Sunday, June 12, 1949

Here is another Sunday Times Mirror section I acquired while putting together The Complete Mitzi McCoy. As usual, Ham Fisher’s “Joe Palooka” leads off, followed by Milt Caniff’s “Steve Canyon” and “Mickey Finn,” by Lank Leonard. Next up is “Kerry Drake,” by Alfred Andriola/Allen Saunders and “Superman” by Wayne Boring (and likely Stan Kaye). Next is Merrill Blossar’s “Freckles and His Friends,” which shares a page with an ad for Colgate Dental Cream (I’ve never heard that term instead of “toothpaste” before), and Frank Miller’s “Barney Baxter in the Air.”

Found in the comics section’s center spread was the half-tab “Mitzi McCoy” episode I was looking for. Lacking an appearance by its titular character, it is one of my favorite episodes nonetheless. Beneath “Mitzi” is a pretty sweet ad for Rinso detergent; facing that is “The Flop Family” by Swan, alongside a Phillip Morris cigarette ad.

Roy Crane’s “Captain Easy” and V.T. Hamlin’s “Alley Oop” share the next page; by “Henry” by Carl Anderson follows. Next up, “Bobby Sox” by Marty Links, and “Rex Morgan, MD” by Bradley and Edgington. Sharing the page with an ad for Ajax Cleanser is “Boots” by Martin. Harry Hanand’s “Louie” follows, sharing a page with a nicely illustrated Pepsi ad. Then it’s “Out Our Way featuring the Willets,” by J.R. Williams, and “Our Boarding House.”

Taking its usual spot on the back cover is “Lil’ Abner” by Al Capp.


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About that Strip on Page 8…

The Lost Art of Kreigh Collins, the Complete Mitzi McCoy,” features all eleven of its story arcs, plus the transitional sequence where the comic strips morphs into KEVIN THE BOLD.

Mitzi McCoy Cover 150

MITZI McCOY ran from 1948 to 1950 and showcased Kreigh Collins’ skill as an illustrator and storyteller. His picturesque landscapes, lovely character designs, and thrilling action sequences brimmed with detail and charm, and the strip’s ensemble cast rotated in and out of the spotlight taking turns as protagonists in the dozen story arcs collected in this volume. The last story collected in “The Complete Mitzi McCoy” is the narrative bridge that set Collins and his characters off on a new journey, beautifully told for the next couple of decades in the much-lauded adventure strip Kevin the Bold.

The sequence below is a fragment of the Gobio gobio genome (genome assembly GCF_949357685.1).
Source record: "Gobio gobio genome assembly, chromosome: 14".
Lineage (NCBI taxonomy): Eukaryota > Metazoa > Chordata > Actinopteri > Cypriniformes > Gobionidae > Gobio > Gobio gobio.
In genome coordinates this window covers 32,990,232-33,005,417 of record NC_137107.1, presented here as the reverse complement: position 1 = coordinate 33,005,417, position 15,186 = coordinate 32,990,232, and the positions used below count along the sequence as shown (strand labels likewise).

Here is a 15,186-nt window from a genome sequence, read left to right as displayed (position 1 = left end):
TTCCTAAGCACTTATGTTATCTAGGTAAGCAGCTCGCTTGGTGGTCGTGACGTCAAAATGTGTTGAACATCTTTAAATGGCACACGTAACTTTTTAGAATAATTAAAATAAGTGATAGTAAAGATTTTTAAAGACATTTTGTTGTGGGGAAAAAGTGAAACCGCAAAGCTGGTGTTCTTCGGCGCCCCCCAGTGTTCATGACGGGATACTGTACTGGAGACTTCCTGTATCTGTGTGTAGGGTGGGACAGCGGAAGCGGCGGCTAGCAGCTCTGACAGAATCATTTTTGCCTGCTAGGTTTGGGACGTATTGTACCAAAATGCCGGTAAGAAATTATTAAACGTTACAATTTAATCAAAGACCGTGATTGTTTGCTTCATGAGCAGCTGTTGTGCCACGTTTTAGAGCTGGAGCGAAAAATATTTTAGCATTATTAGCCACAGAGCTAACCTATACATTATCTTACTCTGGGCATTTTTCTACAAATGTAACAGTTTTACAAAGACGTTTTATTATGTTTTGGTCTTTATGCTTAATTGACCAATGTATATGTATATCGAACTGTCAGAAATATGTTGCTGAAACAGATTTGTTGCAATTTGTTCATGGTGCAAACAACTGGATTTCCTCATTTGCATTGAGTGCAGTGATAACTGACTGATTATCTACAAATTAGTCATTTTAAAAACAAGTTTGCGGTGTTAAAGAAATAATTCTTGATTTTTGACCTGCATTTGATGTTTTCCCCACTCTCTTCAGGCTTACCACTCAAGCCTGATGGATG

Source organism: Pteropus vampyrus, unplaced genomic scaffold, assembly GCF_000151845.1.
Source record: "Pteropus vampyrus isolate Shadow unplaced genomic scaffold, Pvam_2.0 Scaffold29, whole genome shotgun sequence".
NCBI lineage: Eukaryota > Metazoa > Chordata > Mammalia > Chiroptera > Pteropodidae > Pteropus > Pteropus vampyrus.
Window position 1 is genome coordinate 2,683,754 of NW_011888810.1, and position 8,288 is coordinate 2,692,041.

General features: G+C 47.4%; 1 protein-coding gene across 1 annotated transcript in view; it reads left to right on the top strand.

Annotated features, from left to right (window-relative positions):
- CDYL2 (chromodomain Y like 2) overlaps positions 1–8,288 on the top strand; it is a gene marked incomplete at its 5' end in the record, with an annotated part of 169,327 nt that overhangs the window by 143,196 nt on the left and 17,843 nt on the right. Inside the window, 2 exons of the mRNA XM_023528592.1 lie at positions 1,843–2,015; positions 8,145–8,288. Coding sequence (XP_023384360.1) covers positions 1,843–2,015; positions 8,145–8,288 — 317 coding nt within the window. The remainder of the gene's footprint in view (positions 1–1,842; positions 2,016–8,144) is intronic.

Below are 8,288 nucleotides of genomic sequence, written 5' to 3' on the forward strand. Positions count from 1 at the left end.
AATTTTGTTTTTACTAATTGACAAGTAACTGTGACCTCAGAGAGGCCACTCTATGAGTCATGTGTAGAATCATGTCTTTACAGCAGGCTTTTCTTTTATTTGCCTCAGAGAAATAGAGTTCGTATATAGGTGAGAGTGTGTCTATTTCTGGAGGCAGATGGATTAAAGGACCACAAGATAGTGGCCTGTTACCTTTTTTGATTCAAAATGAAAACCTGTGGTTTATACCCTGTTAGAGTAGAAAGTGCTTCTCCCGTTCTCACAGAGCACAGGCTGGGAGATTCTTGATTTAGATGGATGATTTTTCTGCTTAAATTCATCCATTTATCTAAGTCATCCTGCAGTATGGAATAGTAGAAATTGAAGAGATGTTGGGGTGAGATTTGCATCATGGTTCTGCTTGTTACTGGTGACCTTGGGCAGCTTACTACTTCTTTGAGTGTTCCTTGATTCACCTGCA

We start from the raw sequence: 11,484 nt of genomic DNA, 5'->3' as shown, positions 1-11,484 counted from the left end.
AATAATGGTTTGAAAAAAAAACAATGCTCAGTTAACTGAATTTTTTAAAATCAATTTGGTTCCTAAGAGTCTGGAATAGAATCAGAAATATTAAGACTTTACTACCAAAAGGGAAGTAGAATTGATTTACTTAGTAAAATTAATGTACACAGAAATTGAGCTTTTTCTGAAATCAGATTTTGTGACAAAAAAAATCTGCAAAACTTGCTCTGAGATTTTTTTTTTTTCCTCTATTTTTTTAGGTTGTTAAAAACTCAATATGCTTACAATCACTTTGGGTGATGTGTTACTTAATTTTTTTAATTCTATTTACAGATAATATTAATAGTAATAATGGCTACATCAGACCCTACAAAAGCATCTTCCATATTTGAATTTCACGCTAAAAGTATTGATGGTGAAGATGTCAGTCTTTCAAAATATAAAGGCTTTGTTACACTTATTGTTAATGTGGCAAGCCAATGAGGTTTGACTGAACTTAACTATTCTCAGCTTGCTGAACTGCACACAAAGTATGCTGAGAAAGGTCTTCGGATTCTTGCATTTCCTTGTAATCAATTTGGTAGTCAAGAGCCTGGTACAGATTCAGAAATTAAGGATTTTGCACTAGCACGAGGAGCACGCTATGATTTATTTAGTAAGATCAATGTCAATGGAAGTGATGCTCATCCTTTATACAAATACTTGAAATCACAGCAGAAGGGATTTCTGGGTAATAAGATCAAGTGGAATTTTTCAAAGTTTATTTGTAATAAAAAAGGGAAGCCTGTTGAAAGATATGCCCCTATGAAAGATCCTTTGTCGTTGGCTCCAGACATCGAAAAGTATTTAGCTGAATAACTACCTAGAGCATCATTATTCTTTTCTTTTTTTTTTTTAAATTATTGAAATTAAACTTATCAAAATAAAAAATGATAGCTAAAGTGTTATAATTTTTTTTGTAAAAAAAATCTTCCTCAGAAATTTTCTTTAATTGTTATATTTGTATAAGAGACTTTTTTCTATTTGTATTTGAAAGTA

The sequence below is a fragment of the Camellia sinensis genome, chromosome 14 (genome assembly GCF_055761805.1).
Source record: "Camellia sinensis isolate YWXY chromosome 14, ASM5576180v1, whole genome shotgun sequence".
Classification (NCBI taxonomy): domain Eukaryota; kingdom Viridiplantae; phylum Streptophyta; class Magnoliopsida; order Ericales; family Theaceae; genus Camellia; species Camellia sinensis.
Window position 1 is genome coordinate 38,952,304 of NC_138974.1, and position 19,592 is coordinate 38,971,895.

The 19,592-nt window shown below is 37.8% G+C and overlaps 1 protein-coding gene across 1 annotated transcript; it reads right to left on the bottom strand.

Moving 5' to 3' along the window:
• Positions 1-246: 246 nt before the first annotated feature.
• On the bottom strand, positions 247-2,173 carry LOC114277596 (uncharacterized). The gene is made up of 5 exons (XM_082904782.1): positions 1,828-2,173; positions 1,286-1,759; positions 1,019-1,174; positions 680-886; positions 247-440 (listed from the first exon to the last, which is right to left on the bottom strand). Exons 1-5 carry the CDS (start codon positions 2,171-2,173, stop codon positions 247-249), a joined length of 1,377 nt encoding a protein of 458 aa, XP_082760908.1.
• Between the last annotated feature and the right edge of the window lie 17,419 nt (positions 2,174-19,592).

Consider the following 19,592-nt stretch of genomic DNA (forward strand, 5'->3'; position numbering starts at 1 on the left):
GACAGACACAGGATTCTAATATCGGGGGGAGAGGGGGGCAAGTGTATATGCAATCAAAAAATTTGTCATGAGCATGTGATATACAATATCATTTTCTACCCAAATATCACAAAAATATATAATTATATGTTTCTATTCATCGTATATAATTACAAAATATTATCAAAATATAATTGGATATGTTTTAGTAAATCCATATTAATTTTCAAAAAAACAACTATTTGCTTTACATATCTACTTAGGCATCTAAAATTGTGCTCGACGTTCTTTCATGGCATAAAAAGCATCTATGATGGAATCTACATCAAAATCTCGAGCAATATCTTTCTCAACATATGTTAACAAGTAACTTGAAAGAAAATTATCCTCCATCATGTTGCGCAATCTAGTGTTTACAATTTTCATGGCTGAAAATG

The collection includes an introduction by Eisner Award-winning author Frank M. Young, an afterword by Ithaca College’s Ed Catto, and previously unpublished artwork and photos. Longtime comics artist Butch Guice also provides a new pin-up of the character Mitzi McCoy.

The book’s price is $30. For domestic shipping, add $4; for international orders, add $25 for first class shipping. To place an order, leave a comment below or email me at BrianEdwardCollins1[at]gmail.com, and I will give you PayPal or Venmo information.

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For more information on the career of Kreigh Collins, visit his page on Facebook.

Survival Instincts

A commotion caused by the apparent change in tournament combatants causes a delay, much to the King’s displeasure.

Following the knight’s code of conduct puts Kevin at a disadvantage, facing a scoundrel such as Bruce Black.

Saved by his impeccable instincts, Kevin witnesses his opponent self-destruct.

The matter of Conovanshire’s title is settled by the King who, despite his surprise in bumping into Kevin, has a new task for the him—which certainly helps move the story along. That action, posted previously, continues here.

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For more information on the career of Kreigh Collins, visit his page on Facebook.

Tournament Day

Instead of a weakened Malcom Keith, Bruce Black will face Kevin in the tourney.

Malcom hastens to the tournament field, but will he arrive in time?

As the tournament begins, Malcom fears he will forfeit Conovanshire.

So far, so good for Malcom’s replacement…

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For more information on the career of Kreigh Collins, visit his page on Facebook.